Later on, we decided to check out the pier and marina. The wooden jetty is almost 200 metres long and offers fantastic views over the sea. But it is very old, and the gaps between the slats are wide. Would the dogs cope? I wasn’t too sure.

Max plodded alongside me, happy to go wherever I suggested. Aby, not so brave, stuck to her dad like glue. If he could make it along that scary gangway, she could too – so long as we all took things nice and slow.
Not every dog can cope with the sight of water rushing below, or excitable children pounding by. To their credit, they didn’t blanch. The reward for us was those fantastic views, a chance to watch locals fish from the rocks and seafarers negotiate the tides. On rough days re-entry to the port can be perilous, that day it was easy-peasy.

Relaxing on our balcony at the end of the day was dreamy. A benign breeze from the ocean tempered the sun’s rays making conditions just right. The sunsets here are stunningly exquisite and so what did we do? We sipped a glass of fizz with our floppy dogs by our sides and watched the sun sink gently below the horizon, it was bliss. 

Our final day was dogful. Aby and Max, now pros at beach Frisbee, acquired a new friend, another Australian Shepherd. This bouncy chap, looking similar to Max bounded up and wanted to play. His owner puffed up sometime later yodelling “Nesta, viens ici!” nicely demonstrating that it wasn’t only me with dog control issues.

Nesta was a meet and greet kind of a chap and despite his owner’s protestations proceeded to say hello to everyone on the beach, whether they liked it or not. Max evidently thought he wasn’t worth sharing his Frisbee with but I believe Aby was smitten. Were it not for the pressing game involved; I think she would have been severely tempted.  

Having exhausted the occupants of our beach, Nesta charged off to the next one to find new friends. His owner, now a relatively long way behind and flagging, was still yodelling. It was going to be fab exercise for the pair of them.

Our next canine encounter came in the afternoon from a different breed altogether. The dogs were busy scrutinising rock pools when an admirer enveloped Max from behind. A very large German Shepherd had taken a great interest in his backside. Understandably, since Max was fishing for shrimps at the time, it was a shock.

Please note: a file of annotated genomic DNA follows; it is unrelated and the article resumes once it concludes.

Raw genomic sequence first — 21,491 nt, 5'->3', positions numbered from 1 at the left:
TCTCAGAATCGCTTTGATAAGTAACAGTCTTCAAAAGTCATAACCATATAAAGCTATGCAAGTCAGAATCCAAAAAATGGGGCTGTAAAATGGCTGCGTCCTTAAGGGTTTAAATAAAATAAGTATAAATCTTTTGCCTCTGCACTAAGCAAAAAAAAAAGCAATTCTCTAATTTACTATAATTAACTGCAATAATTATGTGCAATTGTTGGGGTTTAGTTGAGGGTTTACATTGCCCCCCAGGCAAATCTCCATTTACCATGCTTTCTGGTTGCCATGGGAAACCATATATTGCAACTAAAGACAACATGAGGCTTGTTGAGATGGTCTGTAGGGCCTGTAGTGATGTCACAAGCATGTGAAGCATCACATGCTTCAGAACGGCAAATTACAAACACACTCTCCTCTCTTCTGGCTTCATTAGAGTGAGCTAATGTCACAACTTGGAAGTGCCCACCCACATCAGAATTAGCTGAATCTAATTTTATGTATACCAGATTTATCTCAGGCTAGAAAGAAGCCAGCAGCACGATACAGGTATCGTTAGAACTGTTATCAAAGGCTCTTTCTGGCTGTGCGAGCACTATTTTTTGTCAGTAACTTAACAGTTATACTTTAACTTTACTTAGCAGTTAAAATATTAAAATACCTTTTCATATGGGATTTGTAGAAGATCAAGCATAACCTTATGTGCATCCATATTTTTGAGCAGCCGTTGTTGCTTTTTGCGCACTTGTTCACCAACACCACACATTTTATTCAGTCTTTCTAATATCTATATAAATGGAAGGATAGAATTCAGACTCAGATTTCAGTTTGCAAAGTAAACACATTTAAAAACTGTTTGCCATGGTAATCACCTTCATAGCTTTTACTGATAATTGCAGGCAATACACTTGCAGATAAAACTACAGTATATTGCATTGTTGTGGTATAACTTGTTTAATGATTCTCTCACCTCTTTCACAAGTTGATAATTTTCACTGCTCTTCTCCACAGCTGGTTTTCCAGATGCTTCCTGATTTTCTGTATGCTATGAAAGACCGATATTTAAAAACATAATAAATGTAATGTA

It took several minutes for her diminutive owner to heave the aptly named Amazon off the poor lad, but she managed. Amazon, still filled with amour, continued to strain at the lead as she was dragged away. It was quite enough for Max. Looking moderately disgusted, he retired to the shallows for a mollifying wallow.

Our final evening meal was at one of our favourite restaurants. Still wonderfully warm, we watched promenaders wander by. Our surfer buddies, who would appear later, had exchanged places with chic diners and many, many handbag-sized dogs. They were as beautifully coiffured as their owners, but, Lord, can they yap!

We wowed at the fortitude of the couple who commenced battle with their sumptuous fruits de mer. A cornucopia of mixed shellfish, it was served cold on a platter the size of a dustbin lid. It looked amazing and probably was, but it was too much for us. We made no excuses for sticking to our meal choices. Yes, it was oysters again followed by moules frites, one between two. We’d already eaten too well this hols.

All too soon it was time to go, one last Frisbee session, and the discovery of a sandcastle. This was new. Aby eyed it suspiciously, wondering how the moles in Capbreton managed to make such tidy hills. Max blundered up soon after, forgot to stop, and that was that. No more sandcastle.

 We said goodbye to our wonderful apartment, those sea views, that sea air and took our mutts back home. On the whole, they had behaved impeccably well. Were they confirmed seadogs now? Perhaps not surfers, but they did love those beaches!